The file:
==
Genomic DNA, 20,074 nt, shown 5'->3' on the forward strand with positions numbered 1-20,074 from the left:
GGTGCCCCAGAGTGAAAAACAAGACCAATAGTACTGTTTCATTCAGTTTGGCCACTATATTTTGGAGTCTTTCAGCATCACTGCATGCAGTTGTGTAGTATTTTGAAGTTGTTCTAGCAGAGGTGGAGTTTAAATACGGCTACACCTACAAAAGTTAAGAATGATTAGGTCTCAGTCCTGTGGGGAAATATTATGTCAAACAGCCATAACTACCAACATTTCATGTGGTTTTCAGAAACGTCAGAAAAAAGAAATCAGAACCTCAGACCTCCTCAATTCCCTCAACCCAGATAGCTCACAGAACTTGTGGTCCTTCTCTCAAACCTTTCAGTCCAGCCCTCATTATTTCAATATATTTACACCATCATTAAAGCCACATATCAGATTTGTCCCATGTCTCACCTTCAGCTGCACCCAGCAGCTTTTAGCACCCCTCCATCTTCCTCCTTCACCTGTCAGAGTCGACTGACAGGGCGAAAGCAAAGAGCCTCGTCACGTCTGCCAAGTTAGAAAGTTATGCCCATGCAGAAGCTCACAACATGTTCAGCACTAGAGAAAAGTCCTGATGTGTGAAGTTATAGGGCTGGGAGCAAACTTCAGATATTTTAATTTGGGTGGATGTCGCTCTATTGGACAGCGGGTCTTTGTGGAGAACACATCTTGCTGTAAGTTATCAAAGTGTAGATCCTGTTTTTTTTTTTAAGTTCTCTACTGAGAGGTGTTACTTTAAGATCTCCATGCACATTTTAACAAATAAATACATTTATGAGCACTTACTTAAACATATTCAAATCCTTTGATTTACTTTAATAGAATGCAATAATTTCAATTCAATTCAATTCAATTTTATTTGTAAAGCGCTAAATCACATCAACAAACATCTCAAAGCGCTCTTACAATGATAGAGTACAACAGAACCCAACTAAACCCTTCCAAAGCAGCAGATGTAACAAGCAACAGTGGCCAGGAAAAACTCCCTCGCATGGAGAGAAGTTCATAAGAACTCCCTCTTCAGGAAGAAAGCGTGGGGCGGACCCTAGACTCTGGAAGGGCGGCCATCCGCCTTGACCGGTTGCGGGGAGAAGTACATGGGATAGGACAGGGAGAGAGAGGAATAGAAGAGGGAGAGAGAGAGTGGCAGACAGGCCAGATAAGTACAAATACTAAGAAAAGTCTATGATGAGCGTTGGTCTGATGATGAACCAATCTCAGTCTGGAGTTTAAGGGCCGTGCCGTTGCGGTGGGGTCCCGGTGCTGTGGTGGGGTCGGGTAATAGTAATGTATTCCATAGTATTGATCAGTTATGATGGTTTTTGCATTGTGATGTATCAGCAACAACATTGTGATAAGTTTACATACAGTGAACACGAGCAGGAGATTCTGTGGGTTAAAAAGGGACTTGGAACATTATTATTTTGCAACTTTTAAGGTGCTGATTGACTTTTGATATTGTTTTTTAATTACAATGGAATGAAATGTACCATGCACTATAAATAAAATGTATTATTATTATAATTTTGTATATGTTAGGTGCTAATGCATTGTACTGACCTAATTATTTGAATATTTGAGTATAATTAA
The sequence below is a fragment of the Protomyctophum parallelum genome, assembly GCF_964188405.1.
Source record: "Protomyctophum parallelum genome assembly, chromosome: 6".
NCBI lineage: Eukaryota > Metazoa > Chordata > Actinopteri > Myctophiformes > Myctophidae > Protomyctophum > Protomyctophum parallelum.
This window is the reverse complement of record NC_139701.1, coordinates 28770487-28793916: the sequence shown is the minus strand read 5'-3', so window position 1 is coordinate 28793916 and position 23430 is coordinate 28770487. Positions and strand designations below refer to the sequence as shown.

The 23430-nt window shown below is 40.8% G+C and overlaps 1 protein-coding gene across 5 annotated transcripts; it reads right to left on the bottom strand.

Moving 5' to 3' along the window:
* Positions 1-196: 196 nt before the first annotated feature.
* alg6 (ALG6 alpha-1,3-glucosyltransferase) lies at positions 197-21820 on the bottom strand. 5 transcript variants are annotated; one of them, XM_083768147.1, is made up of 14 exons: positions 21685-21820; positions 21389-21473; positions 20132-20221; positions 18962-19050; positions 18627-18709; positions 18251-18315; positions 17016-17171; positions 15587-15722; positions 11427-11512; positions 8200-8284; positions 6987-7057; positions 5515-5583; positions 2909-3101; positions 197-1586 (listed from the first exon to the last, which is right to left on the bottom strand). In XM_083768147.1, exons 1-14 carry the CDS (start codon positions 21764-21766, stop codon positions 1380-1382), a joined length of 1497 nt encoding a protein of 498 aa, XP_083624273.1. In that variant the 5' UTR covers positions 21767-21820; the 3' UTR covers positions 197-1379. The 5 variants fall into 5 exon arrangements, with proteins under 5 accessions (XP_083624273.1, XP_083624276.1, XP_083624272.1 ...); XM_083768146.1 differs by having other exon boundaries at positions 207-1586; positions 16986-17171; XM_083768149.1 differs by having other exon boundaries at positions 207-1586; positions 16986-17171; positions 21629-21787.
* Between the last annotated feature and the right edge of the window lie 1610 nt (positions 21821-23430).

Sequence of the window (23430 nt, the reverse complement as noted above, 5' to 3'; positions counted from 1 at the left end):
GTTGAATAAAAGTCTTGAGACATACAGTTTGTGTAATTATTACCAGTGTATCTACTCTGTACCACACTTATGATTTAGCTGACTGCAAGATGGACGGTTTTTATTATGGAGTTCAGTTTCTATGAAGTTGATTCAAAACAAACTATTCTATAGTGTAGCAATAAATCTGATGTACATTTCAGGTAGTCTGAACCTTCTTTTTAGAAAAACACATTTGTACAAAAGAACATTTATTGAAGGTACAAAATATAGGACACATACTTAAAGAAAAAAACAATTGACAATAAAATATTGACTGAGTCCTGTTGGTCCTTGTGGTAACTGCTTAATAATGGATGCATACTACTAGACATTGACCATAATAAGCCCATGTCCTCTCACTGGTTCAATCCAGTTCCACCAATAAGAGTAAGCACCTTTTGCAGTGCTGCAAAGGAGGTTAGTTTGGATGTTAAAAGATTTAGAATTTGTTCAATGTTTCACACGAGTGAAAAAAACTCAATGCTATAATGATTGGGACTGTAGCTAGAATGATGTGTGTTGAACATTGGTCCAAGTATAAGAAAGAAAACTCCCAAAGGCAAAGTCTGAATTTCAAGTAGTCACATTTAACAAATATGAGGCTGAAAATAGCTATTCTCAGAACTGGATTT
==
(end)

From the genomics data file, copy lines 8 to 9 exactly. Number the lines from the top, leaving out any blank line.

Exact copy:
Moving 5' to 3' along the window:
* Positions 1-196: 196 nt before the first annotated feature.